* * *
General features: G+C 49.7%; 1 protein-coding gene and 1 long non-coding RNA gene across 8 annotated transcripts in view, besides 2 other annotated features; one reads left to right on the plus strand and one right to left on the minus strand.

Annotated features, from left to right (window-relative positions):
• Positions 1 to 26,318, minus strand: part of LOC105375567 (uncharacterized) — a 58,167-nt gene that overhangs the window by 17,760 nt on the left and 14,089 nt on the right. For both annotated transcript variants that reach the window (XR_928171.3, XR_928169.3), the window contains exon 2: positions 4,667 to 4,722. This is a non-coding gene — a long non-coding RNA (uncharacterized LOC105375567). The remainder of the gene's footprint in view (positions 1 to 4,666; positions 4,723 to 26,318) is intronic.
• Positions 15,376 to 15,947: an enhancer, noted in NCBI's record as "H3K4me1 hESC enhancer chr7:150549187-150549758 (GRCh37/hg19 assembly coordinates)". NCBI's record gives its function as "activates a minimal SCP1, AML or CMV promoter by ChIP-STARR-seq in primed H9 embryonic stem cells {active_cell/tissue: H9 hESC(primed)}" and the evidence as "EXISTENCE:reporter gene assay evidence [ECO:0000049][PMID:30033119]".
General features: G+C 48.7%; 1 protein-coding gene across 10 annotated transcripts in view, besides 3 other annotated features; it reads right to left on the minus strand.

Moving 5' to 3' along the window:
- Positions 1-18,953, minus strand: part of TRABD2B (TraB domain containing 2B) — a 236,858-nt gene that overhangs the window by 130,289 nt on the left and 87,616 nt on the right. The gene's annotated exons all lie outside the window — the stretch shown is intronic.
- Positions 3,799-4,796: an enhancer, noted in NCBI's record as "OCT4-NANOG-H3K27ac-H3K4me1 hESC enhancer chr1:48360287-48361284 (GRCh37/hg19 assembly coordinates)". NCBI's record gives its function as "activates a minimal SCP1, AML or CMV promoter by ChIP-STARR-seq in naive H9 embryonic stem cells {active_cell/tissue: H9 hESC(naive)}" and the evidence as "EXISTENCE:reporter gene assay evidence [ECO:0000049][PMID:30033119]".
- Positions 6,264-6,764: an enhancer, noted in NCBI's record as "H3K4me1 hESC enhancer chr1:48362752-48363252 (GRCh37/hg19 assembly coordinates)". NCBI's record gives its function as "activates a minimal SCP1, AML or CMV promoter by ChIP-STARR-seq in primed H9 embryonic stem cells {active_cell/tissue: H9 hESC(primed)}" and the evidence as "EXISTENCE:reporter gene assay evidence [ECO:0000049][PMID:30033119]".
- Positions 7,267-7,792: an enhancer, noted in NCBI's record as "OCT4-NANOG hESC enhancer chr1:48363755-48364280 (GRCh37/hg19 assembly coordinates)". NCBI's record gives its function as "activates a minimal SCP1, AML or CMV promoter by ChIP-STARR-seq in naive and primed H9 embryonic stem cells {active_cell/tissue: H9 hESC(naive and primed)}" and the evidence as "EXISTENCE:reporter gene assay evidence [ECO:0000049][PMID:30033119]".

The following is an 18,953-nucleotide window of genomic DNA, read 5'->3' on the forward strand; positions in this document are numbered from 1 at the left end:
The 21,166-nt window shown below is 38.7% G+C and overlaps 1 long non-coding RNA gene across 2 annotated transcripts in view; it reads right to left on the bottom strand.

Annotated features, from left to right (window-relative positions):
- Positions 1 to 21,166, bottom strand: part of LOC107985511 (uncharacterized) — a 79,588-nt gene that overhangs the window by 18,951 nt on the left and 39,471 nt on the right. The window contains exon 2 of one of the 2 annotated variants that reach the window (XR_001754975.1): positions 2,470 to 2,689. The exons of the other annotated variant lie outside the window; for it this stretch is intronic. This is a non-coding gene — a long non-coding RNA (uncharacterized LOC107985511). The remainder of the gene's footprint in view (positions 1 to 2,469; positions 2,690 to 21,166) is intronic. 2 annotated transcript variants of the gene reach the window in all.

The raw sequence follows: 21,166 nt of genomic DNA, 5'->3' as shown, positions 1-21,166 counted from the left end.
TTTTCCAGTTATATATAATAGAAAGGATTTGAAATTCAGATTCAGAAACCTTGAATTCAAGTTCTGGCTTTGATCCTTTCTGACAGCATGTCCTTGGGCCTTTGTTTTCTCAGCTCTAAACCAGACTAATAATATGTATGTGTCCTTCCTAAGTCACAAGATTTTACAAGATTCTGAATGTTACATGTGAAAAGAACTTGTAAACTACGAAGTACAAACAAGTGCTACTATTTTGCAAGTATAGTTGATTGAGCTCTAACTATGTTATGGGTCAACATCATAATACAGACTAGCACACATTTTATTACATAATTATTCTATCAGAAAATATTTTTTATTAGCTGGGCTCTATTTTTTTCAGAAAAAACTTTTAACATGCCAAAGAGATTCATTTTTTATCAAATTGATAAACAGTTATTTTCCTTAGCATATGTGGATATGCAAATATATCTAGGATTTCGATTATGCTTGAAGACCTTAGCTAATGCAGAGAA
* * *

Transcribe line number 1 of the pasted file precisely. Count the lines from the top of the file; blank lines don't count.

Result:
General features: G+C 49.7%; 1 protein-coding gene and 1 long non-coding RNA gene across 8 annotated transcripts in view, besides 2 other annotated features; one reads left to right on the plus strand and one right to left on the minus strand.